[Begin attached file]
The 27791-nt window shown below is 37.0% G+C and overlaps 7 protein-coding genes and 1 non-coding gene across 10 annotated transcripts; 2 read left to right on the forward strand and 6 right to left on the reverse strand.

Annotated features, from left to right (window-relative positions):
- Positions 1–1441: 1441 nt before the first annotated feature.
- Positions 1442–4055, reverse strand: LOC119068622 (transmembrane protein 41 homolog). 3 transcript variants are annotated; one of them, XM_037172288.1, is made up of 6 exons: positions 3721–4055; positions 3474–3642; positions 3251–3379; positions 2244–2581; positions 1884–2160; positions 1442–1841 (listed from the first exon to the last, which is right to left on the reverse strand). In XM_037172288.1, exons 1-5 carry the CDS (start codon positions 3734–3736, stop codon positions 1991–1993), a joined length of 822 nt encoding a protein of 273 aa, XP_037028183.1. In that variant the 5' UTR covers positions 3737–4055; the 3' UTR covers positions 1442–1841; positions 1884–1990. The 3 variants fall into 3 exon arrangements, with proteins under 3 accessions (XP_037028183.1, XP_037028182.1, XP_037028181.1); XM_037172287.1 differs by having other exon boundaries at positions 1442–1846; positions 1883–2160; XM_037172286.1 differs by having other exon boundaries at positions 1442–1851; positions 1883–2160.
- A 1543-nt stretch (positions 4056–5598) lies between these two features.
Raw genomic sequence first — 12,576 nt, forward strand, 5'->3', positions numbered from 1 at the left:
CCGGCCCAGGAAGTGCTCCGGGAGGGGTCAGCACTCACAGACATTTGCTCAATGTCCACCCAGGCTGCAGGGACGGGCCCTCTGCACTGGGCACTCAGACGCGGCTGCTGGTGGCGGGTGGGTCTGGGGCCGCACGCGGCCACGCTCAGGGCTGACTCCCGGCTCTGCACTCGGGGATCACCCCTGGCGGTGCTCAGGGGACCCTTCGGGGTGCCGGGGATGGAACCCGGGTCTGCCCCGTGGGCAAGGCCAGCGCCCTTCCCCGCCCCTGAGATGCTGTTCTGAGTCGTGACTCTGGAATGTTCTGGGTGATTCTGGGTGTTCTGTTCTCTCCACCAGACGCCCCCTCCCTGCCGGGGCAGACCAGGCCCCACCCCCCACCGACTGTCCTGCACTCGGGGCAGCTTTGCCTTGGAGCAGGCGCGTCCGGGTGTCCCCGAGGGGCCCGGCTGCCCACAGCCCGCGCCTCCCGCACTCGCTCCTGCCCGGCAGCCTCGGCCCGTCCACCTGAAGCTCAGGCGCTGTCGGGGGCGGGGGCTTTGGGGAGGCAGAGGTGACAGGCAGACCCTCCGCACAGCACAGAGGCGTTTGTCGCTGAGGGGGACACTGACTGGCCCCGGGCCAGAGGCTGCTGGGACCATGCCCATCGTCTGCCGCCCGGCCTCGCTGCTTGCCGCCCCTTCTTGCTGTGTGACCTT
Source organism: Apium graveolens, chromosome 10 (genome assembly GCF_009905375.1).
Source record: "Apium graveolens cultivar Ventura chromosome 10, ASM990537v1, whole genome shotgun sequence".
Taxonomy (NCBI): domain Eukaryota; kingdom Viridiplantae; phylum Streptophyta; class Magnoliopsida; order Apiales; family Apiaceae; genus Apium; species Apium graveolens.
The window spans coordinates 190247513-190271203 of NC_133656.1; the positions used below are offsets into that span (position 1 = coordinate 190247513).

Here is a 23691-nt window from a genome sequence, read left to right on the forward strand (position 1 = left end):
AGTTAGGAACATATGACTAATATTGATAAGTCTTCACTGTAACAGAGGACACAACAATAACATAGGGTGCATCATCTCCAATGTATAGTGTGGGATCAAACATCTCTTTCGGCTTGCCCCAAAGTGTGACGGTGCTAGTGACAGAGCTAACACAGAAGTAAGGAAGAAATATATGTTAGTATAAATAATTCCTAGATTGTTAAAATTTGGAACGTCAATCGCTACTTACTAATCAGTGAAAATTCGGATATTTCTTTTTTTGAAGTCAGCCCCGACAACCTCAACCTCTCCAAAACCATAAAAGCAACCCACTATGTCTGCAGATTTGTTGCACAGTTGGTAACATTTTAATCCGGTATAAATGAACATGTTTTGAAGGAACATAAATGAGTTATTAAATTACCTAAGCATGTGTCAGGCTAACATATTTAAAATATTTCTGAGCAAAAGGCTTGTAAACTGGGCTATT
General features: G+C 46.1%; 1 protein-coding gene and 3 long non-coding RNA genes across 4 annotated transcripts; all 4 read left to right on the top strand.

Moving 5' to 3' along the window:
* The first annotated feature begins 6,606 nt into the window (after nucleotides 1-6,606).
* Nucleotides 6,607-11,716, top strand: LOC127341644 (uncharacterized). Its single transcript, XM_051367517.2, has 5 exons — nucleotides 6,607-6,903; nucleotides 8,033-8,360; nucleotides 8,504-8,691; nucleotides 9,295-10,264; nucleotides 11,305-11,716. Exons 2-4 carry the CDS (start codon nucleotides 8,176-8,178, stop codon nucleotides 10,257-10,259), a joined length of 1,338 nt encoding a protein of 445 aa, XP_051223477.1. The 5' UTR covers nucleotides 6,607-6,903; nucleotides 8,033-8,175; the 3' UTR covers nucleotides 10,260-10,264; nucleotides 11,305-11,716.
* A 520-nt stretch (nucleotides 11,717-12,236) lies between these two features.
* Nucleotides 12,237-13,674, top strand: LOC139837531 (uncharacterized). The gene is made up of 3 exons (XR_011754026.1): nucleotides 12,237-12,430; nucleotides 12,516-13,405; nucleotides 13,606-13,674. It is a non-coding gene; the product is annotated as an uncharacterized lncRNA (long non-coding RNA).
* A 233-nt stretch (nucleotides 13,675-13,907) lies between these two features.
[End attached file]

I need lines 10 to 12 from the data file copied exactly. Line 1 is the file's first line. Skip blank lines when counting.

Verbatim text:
Taxonomy (NCBI): domain Eukaryota; kingdom Viridiplantae; phylum Streptophyta; class Magnoliopsida; order Apiales; family Apiaceae; genus Apium; species Apium graveolens.
The window spans coordinates 190247513-190271203 of NC_133656.1; the positions used below are offsets into that span (position 1 = coordinate 190247513).

Here is a 23691-nt window from a genome sequence, read left to right on the forward strand (position 1 = left end):